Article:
“Is police here to protect us or forcibly evict us?” ask farmers at Ghazipur border

Farmers’ movement regroups in strength hours after setback


January 29, 2021

/ By / New Delhi

“Is police here to protect us or forcibly evict us?” ask farmers at Ghazipur border

Police in anti-riot gear on Thursday night at Ghazipur border (MIG photos/Aman Kanojiya)

The mood at Ghazipur border changed within hours on Thursday. Initially, farmers protesting there were worried and scared about their fate following orders by local administration to vacate the site. However, by late night, as thousands of farmers joined in from across Uttar Pradesh, the spirit is at an all-time high.

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A day after the chaos at Red Fort and ITO when protesting farmers clashed with police, the mood was tense at various protest sites on the borders of Delhi. There was confusion as two minor groups of farmers had decided to withdraw from the protest and the Uttar Pradesh government got into the act by cutting off water and power supply to Ghazipur border where tens of thousands of farmers had been protesting.

By next morning, there were reports of tensions on all the protest sites. From Singhu, there were reports that some of the ‘locals’ wanted the farmers gone, as it was disrupting their lives. At Tikri border too Delhi Police put up barricades to block the Rohtak-Delhi highway and beefed up security in the area.

However, the situation was extremely tense at Ghazipur border as  police in anti-riot gear started spreading out at the site. Several entries to the area were blocked and Rapid Action Force had taken charge over there.

By Thursday afternoon, reports came that UP’s Ghaziabad district administration had issued orders for protesting farmers to vacate the site by the same night. There was tension and fear palpable in the air at Ghazipur as a few farmers, demoralised by the violence on R-Day, had decided to leave even before the order was received from the administration. Of the many others staying put, there were hardly any willing to talk to the media about their future plans, leaving the decisions for their leaders to take.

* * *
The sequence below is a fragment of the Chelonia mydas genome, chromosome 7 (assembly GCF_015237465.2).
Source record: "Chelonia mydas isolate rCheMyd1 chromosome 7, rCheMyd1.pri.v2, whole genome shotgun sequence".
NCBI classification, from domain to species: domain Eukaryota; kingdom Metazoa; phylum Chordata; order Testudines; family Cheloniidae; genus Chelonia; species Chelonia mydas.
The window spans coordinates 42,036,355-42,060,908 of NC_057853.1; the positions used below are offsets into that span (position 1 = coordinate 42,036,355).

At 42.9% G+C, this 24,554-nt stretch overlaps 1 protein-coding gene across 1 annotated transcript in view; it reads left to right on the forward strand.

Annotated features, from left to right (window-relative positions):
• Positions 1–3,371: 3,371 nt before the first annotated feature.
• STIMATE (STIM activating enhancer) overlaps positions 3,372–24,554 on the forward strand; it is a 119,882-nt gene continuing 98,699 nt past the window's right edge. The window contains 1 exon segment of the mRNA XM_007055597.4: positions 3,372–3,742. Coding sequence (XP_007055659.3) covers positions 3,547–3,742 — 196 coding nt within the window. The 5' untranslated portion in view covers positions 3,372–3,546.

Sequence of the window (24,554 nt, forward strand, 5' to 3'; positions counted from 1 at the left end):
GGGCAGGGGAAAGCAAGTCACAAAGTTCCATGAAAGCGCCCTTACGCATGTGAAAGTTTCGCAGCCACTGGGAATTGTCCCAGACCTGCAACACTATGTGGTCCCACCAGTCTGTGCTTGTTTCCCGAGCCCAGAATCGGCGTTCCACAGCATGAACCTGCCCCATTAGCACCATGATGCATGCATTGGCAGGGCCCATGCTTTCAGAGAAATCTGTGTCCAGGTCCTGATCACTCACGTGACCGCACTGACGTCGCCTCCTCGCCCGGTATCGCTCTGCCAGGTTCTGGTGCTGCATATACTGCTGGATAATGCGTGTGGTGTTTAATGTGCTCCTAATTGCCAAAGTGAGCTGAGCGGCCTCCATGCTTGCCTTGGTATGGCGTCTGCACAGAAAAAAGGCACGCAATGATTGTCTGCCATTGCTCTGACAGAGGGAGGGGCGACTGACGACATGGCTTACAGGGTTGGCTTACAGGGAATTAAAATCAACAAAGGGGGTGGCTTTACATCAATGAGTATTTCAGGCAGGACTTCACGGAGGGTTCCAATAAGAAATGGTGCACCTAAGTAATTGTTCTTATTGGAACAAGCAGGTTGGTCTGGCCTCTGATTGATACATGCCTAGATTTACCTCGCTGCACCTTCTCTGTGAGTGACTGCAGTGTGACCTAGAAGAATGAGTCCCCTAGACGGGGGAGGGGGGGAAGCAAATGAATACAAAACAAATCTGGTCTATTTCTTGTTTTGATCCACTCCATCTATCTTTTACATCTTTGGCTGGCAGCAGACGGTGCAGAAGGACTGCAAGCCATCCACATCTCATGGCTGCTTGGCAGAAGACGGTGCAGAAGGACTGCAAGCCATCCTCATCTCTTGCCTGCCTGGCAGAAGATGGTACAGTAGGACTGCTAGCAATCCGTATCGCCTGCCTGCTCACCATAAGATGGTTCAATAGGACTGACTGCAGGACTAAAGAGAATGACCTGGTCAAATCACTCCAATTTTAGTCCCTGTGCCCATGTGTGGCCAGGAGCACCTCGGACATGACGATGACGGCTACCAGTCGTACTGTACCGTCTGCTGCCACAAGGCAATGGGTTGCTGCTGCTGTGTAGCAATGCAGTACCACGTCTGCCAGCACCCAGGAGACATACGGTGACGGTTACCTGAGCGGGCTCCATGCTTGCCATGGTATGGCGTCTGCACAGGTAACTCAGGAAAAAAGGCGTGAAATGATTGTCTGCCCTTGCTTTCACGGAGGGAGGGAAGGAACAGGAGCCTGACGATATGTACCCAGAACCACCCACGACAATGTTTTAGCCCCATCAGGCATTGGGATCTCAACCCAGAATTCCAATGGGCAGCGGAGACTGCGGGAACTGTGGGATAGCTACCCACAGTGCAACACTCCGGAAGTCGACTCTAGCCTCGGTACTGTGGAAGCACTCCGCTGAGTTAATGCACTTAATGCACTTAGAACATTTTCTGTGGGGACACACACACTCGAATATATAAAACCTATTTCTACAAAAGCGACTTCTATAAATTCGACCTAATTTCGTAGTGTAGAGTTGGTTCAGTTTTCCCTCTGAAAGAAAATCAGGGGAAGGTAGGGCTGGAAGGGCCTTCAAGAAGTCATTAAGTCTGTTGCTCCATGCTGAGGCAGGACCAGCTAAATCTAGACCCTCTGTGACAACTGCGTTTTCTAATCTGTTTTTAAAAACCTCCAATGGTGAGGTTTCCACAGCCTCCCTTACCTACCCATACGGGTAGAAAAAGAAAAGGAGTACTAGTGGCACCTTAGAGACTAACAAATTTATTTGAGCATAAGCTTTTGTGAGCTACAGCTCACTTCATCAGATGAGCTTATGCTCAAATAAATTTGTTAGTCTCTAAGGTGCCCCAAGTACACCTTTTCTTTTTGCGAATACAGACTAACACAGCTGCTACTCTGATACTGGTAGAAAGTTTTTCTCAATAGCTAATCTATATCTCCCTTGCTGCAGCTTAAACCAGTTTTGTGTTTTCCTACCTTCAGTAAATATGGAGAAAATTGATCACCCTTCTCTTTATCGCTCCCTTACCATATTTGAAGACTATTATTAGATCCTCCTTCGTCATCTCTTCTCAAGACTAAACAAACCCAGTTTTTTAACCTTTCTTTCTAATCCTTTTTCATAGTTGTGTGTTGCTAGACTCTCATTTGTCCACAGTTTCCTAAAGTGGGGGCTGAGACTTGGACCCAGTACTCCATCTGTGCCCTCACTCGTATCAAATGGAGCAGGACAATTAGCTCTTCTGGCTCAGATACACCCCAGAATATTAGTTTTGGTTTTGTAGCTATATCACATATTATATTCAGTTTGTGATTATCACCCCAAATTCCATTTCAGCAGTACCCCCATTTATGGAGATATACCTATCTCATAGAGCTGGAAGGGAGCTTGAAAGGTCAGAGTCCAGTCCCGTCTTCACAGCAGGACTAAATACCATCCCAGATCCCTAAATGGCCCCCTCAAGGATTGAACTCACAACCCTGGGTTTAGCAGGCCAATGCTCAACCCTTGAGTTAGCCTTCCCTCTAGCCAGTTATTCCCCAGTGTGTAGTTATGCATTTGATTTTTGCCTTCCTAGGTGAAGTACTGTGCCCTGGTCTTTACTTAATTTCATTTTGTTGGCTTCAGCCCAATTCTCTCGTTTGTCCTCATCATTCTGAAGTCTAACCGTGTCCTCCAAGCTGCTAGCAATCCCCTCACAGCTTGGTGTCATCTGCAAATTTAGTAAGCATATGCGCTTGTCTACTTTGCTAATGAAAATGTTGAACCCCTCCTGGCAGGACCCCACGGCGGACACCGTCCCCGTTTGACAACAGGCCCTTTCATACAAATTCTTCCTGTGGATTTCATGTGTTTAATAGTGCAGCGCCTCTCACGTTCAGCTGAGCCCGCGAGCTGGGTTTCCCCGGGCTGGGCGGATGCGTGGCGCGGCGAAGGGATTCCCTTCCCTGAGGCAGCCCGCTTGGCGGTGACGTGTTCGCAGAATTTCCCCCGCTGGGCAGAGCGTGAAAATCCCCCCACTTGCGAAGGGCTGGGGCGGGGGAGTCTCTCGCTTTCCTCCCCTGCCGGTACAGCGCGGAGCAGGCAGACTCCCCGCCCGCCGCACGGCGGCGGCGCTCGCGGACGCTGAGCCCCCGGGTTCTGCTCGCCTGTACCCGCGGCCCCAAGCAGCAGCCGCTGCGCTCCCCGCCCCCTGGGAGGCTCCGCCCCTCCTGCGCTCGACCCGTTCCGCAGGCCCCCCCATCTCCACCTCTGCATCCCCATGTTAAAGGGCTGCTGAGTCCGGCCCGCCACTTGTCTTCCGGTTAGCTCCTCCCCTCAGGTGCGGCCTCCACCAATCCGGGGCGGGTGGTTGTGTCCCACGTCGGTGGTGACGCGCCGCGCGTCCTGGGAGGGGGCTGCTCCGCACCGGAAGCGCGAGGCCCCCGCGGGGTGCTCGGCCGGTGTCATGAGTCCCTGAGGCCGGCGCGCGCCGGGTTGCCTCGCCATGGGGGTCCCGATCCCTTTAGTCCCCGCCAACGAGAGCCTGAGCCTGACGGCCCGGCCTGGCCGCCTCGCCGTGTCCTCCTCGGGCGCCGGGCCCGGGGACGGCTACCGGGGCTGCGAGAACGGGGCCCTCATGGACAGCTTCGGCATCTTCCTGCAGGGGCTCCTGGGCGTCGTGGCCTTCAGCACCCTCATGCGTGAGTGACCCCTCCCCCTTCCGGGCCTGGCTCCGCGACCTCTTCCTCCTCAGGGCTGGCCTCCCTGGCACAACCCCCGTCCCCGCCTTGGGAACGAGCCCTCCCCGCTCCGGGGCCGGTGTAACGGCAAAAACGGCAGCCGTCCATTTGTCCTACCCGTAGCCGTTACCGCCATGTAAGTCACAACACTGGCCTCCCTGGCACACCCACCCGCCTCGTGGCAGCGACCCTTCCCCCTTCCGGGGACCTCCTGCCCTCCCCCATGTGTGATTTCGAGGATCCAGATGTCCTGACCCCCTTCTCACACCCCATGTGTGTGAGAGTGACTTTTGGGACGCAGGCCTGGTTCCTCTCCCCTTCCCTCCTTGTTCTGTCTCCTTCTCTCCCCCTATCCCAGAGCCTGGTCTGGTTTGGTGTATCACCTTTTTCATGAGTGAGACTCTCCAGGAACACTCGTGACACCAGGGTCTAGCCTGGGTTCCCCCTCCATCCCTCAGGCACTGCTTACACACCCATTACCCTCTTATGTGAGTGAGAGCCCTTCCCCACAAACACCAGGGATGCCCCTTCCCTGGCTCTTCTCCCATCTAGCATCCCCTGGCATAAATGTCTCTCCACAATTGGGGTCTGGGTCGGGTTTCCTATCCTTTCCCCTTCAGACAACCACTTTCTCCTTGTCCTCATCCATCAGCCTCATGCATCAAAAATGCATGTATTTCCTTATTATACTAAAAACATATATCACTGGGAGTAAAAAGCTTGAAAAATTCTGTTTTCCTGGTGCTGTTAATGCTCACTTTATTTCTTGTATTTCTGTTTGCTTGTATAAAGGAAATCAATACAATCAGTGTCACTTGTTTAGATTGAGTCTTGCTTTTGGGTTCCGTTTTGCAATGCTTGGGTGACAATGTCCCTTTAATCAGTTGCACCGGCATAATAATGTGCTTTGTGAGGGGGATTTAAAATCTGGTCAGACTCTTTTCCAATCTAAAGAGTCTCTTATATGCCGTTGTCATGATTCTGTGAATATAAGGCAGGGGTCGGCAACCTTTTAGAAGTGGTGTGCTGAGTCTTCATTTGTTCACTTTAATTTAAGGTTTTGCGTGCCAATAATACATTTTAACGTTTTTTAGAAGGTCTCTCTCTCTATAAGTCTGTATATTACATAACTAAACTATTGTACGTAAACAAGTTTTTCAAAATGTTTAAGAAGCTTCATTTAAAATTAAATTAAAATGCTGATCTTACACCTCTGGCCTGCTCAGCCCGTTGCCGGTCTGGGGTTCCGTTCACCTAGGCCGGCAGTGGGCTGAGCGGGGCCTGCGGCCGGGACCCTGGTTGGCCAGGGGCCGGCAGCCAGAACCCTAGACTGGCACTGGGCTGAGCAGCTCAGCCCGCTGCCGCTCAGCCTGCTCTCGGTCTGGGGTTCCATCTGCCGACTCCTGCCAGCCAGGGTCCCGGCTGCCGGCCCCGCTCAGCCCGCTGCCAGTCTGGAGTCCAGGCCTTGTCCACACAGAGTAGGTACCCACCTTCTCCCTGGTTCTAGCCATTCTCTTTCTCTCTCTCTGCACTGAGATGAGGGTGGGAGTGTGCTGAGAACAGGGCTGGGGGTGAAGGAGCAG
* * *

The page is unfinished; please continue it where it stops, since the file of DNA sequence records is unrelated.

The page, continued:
A protesting farmer at Ghazipur border (MIG photos)

But within hours, their resolve to continue the protest was stronger than ever. All it took was an emotionally charged-up speech by their leader Rakesh Tikait saying that he would rather be dead than leave the protest site and committing to keep the protest alive. As his emotional video became viral more farmers from several other areas started arriving at Ghazipur border.

“We will not vacate the protest site and we will not court arrest… I know what will happen to me and my supporters after we are arrested… We will get shot here if need be, and we shall die before we leave… I will hang myself… If anything goes wrong, the police and administration will be responsible… I have never said anything against BJP. I have respected them… We are ready for your lathis and bullets,” Tikait told supporters.

At around 10 pm on Thursday night, protesting farmers were seen sitting in small groups and discussing about their future course of action. Some of the farmers were seen sleeping in the open as tents were few in number.

With fewer tents at the site, farmers are now forced to sleep in the open (MIG photos)

“We have been told that some BJP party members came here and threatened the farmers here. Our leader Rakesh Tikait has said that we will no longer court arrest because if he doesn’t stay, we don’t know how will they treat the farmers here at Ghazipur border. Now even if the government shoots at us, we are okay, but we are not moving from here, till the government repeals the three farm laws. Whatever, the government has to do let it do, we will continue to sit here peacefully,” Bijan Singh Rathod, a farmer from Anuppur district in Madhya Pradesh, protesting at Ghazipur tells Media India Group.

Seeing the fresh reinforcements of police that had been deployed earlier in the evening, the farmers said they did not why they were there. “We don’ know if the police here is for our security or is here to evict us. That only they would know,” says Rathod.

The farmers condemn the Red Fort chaos but say that it was not done by the farmers but by BJP goons only. “The Red Fort violence was wrong and this was a conspiracy by the Modi government. The people who got up on the Red Fort and hoisted the religious flag were people of the BJP party itself. Now the blame has been shifted on the farmers. But we would like to say that farmers do not get involved in any kind of violence and worship non-violence,” adds Rathod.

By midnight, the farmers began to breathe easy as the police began withdrawing and news emerged of thousands of farmers from Uttar Pradesh and Haryana headed towards Ghazipur to reinforce the movement and dispel any fears that the violence on Republic Day had dealt a mortal blow to the movement. The strength at Ghazipur continued to mount throughout on Friday with fresh arrivals of tractors and trolleys carrying hundreds of farmers.



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